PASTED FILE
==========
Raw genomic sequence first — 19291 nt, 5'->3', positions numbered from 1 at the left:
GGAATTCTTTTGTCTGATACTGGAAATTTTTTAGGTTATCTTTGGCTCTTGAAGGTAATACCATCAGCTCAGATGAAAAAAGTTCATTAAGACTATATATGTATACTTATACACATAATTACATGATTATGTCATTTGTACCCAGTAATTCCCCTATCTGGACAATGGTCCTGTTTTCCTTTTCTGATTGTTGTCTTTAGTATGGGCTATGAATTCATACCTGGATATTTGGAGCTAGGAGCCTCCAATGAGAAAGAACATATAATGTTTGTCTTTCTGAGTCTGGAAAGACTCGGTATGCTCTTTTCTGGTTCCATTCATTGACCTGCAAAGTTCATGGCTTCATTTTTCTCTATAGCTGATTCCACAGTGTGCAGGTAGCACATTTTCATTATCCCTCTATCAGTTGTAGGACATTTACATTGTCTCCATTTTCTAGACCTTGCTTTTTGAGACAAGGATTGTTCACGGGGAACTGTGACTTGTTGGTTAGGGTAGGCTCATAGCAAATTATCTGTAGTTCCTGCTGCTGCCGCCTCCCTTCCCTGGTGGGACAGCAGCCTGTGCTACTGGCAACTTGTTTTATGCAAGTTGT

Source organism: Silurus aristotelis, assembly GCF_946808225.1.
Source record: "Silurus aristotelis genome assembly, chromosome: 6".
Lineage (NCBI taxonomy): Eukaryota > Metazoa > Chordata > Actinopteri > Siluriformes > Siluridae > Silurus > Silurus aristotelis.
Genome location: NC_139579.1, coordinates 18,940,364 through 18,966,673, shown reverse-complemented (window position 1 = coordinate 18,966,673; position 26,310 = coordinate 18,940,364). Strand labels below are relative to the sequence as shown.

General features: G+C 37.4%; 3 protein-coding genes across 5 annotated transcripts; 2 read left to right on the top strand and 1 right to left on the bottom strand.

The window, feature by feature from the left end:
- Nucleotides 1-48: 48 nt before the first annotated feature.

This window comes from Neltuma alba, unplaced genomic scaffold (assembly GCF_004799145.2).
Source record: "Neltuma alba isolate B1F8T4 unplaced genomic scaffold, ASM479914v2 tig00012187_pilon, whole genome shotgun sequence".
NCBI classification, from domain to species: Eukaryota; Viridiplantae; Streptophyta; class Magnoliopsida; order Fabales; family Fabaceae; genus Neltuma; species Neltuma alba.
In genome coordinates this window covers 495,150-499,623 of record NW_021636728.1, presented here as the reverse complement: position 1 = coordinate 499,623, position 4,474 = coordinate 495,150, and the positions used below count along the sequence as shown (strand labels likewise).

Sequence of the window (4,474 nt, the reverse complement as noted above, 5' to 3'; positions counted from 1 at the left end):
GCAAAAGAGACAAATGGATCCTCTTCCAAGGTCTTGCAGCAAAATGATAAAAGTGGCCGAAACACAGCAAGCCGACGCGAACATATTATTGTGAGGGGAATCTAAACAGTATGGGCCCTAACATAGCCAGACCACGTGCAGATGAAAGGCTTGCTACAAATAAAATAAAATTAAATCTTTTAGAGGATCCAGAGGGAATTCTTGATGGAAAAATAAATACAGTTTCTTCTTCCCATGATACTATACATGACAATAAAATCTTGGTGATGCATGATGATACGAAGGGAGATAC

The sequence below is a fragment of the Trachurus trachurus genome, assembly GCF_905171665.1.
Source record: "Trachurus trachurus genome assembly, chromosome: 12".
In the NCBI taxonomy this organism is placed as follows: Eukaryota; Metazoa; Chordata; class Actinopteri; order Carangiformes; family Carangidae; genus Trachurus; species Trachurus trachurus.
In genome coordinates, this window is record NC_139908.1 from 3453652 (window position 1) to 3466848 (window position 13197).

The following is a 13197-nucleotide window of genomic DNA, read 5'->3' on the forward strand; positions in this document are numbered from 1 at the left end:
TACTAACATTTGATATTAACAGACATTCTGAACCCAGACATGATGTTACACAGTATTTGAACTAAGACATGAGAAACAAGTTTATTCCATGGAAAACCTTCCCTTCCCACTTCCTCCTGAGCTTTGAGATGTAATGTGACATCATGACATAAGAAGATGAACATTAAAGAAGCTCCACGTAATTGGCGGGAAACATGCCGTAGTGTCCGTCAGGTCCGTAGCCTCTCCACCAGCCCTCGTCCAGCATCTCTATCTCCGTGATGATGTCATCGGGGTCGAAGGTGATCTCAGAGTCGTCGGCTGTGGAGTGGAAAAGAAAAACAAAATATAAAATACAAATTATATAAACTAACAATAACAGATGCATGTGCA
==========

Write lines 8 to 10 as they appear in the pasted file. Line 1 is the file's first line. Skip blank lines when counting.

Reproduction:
The window, feature by feature from the left end:
- Nucleotides 1-48: 48 nt before the first annotated feature.

This window comes from Neltuma alba, unplaced genomic scaffold (assembly GCF_004799145.2).